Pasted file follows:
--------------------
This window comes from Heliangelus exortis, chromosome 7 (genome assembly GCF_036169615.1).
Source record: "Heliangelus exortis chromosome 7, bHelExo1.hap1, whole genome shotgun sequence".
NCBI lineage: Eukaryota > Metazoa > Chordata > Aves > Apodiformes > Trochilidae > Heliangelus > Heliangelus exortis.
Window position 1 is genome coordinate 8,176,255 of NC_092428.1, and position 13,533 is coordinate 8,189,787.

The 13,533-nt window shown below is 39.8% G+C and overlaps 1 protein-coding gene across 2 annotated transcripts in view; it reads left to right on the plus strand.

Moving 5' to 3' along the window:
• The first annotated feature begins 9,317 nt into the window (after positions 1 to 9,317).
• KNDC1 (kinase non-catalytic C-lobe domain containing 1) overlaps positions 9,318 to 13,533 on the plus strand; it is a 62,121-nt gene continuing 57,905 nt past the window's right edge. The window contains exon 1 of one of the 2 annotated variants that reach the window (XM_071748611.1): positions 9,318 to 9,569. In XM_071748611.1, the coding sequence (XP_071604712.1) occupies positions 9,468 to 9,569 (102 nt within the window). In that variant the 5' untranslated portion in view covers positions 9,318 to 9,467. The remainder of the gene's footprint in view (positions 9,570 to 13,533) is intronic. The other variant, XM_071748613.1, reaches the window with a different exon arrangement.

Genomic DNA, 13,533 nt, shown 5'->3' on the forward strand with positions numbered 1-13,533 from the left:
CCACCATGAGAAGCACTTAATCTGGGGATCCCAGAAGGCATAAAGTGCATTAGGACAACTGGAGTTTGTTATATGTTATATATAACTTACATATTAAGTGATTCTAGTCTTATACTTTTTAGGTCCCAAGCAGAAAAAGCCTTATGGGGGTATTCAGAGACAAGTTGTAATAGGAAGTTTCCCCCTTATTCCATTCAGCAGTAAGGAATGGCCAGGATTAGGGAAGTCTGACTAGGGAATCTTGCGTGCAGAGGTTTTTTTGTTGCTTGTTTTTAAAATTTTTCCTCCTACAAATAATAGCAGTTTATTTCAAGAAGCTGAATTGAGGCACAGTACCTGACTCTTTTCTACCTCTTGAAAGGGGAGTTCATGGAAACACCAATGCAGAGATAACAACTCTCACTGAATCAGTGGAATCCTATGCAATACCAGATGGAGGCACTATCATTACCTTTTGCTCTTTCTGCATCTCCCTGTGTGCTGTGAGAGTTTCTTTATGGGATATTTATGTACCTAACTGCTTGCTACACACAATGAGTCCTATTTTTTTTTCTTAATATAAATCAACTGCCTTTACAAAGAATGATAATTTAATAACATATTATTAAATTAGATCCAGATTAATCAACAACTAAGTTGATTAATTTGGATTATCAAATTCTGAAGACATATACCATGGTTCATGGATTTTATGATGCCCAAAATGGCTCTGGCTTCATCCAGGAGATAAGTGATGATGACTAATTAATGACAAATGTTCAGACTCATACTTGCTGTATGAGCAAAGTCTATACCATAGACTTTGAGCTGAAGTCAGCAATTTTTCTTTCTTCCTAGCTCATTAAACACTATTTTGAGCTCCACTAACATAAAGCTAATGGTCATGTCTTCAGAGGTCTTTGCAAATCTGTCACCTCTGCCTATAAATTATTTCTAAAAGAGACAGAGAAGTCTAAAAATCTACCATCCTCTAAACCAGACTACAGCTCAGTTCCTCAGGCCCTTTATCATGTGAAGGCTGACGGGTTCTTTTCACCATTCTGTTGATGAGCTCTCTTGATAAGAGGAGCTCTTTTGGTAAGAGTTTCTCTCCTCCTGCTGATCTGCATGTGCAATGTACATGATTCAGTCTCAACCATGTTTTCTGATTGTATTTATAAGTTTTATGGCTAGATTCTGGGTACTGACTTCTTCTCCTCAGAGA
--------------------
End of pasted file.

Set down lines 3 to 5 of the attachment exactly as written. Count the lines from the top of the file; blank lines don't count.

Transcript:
NCBI lineage: Eukaryota > Metazoa > Chordata > Aves > Apodiformes > Trochilidae > Heliangelus > Heliangelus exortis.
Window position 1 is genome coordinate 8,176,255 of NC_092428.1, and position 13,533 is coordinate 8,189,787.

The 13,533-nt window shown below is 39.8% G+C and overlaps 1 protein-coding gene across 2 annotated transcripts in view; it reads left to right on the plus strand.